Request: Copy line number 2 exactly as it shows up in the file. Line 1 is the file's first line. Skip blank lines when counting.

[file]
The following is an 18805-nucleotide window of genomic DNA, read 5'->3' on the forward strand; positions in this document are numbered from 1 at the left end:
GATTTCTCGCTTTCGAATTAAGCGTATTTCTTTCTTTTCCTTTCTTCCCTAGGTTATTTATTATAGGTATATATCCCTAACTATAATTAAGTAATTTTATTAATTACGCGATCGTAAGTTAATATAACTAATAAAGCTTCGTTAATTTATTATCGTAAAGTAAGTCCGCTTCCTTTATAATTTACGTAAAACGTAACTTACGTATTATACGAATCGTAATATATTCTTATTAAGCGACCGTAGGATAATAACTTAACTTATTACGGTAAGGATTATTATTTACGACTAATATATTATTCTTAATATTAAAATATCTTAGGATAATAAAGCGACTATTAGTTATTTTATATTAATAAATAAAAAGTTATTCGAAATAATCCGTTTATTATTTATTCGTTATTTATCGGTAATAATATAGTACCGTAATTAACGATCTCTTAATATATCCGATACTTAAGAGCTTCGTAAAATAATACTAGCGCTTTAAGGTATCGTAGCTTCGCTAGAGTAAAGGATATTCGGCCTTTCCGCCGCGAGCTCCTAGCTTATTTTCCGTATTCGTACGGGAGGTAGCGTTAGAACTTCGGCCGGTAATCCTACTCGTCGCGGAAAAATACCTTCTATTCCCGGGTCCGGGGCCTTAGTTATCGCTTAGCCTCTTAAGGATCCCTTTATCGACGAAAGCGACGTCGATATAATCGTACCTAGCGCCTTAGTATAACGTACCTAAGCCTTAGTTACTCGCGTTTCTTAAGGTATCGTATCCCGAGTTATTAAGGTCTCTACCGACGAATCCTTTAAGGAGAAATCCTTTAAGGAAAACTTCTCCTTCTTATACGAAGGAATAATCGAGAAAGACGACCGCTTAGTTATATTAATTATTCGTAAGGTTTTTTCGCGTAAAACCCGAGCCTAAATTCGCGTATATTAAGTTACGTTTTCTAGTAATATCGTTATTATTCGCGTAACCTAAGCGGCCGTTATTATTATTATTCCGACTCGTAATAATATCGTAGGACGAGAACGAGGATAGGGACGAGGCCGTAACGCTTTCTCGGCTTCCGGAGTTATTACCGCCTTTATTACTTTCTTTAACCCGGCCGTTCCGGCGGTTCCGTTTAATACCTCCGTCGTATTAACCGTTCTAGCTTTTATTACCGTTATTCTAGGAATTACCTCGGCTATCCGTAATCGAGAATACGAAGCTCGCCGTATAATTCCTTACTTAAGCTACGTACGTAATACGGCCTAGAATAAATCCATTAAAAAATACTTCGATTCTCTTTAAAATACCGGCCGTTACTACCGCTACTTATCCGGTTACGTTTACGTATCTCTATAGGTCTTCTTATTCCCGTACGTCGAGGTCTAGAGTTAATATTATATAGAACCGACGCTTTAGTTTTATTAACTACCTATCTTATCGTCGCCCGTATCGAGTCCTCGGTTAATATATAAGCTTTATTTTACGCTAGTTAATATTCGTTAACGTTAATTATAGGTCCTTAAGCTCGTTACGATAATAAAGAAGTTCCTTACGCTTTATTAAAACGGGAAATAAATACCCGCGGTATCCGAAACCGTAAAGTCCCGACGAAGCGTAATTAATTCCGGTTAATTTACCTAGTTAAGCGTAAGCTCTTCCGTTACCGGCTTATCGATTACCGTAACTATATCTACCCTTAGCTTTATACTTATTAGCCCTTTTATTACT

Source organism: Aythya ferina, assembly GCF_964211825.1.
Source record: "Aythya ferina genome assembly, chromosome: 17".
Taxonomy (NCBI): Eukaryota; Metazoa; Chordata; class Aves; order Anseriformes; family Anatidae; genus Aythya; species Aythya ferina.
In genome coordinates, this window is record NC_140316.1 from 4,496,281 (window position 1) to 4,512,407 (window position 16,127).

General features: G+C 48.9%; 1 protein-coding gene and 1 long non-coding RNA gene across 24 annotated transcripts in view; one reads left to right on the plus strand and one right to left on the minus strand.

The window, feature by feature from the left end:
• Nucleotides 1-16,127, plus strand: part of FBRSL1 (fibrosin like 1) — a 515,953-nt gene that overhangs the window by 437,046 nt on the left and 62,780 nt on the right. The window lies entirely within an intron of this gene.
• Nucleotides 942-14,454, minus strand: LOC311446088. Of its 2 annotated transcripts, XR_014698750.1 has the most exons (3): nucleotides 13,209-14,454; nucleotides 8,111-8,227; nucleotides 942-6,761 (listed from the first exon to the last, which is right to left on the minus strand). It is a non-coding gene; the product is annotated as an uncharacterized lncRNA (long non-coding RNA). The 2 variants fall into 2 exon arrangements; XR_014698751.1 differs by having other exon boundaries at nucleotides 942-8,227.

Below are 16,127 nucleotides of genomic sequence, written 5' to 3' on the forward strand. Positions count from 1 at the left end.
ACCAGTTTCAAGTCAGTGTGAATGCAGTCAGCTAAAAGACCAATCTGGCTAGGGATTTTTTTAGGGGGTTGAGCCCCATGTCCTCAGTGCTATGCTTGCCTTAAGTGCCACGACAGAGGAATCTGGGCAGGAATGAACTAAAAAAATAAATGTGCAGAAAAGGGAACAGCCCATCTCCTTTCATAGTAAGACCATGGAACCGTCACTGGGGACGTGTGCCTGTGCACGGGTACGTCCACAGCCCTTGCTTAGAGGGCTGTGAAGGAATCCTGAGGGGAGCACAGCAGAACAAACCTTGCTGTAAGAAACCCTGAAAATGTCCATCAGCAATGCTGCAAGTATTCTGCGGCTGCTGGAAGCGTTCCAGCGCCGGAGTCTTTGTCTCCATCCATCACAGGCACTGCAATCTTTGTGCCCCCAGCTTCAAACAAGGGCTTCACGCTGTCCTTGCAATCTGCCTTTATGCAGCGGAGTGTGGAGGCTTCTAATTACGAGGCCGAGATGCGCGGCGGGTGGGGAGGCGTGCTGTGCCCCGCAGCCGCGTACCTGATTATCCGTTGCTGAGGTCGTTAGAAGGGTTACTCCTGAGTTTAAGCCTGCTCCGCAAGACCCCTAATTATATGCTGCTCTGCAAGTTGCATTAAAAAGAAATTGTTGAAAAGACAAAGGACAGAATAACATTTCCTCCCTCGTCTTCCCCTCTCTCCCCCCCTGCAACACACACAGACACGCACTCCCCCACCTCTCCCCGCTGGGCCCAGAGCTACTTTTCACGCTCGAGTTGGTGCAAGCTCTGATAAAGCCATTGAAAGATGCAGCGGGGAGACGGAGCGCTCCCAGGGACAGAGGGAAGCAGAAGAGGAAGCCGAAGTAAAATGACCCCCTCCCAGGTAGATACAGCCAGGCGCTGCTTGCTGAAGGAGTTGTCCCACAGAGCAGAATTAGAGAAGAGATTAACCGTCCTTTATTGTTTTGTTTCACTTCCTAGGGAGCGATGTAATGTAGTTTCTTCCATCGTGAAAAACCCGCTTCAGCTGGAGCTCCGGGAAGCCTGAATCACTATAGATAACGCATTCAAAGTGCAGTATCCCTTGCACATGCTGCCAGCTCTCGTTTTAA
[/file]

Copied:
GATTTCTCGCTTTCGAATTAAGCGTATTTCTTTCTTTTCCTTTCTTCCCTAGGTTATTTATTATAGGTATATATCCCTAACTATAATTAAGTAATTTTATTAATTACGCGATCGTAAGTTAATATAACTAATAAAGCTTCGTTAATTTATTATCGTAAAGTAAGTCCGCTTCCTTTATAATTTACGTAAAACGTAACTTACGTATTATACGAATCGTAATATATTCTTATTAAGCGACCGTAGGATAATAACTTAACTTATTACGGTAAGGATTATTATTTACGACTAATATATTATTCTTAATATTAAAATATCTTAGGATAATAAAGCGACTATTAGTTATTTTATATTAATAAATAAAAAGTTATTCGAAATAATCCGTTTATTATTTATTCGTTATTTATCGGTAATAATATAGTACCGTAATTAACGATCTCTTAATATATCCGATACTTAAGAGCTTCGTAAAATAATACTAGCGCTTTAAGGTATCGTAGCTTCGCTAGAGTAAAGGATATTCGGCCTTTCCGCCGCGAGCTCCTAGCTTATTTTCCGTATTCGTACGGGAGGTAGCGTTAGAACTTCGGCCGGTAATCCTACTCGTCGCGGAAAAATACCTTCTATTCCCGGGTCCGGGGCCTTAGTTATCGCTTAGCCTCTTAAGGATCCCTTTATCGACGAAAGCGACGTCGATATAATCGTACCTAGCGCCTTAGTATAACGTACCTAAGCCTTAGTTACTCGCGTTTCTTAAGGTATCGTATCCCGAGTTATTAAGGTCTCTACCGACGAATCCTTTAAGGAGAAATCCTTTAAGGAAAACTTCTCCTTCTTATACGAAGGAATAATCGAGAAAGACGACCGCTTAGTTATATTAATTATTCGTAAGGTTTTTTCGCGTAAAACCCGAGCCTAAATTCGCGTATATTAAGTTACGTTTTCTAGTAATATCGTTATTATTCGCGTAACCTAAGCGGCCGTTATTATTATTATTCCGACTCGTAATAATATCGTAGGACGAGAACGAGGATAGGGACGAGGCCGTAACGCTTTCTCGGCTTCCGGAGTTATTACCGCCTTTATTACTTTCTTTAACCCGGCCGTTCCGGCGGTTCCGTTTAATACCTCCGTCGTATTAACCGTTCTAGCTTTTATTACCGTTATTCTAGGAATTACCTCGGCTATCCGTAATCGAGAATACGAAGCTCGCCGTATAATTCCTTACTTAAGCTACGTACGTAATACGGCCTAGAATAAATCCATTAAAAAATACTTCGATTCTCTTTAAAATACCGGCCGTTACTACCGCTACTTATCCGGTTACGTTTACGTATCTCTATAGGTCTTCTTATTCCCGTACGTCGAGGTCTAGAGTTAATATTATATAGAACCGACGCTTTAGTTTTATTAACTACCTATCTTATCGTCGCCCGTATCGAGTCCTCGGTTAATATATAAGCTTTATTTTACGCTAGTTAATATTCGTTAACGTTAATTATAGGTCCTTAAGCTCGTTACGATAATAAAGAAGTTCCTTACGCTTTATTAAAACGGGAAATAAATACCCGCGGTATCCGAAACCGTAAAGTCCCGACGAAGCGTAATTAATTCCGGTTAATTTACCTAGTTAAGCGTAAGCTCTTCCGTTACCGGCTTATCGATTACCGTAACTATATCTACCCTTAGCTTTATACTTATTAGCCCTTTTATTACT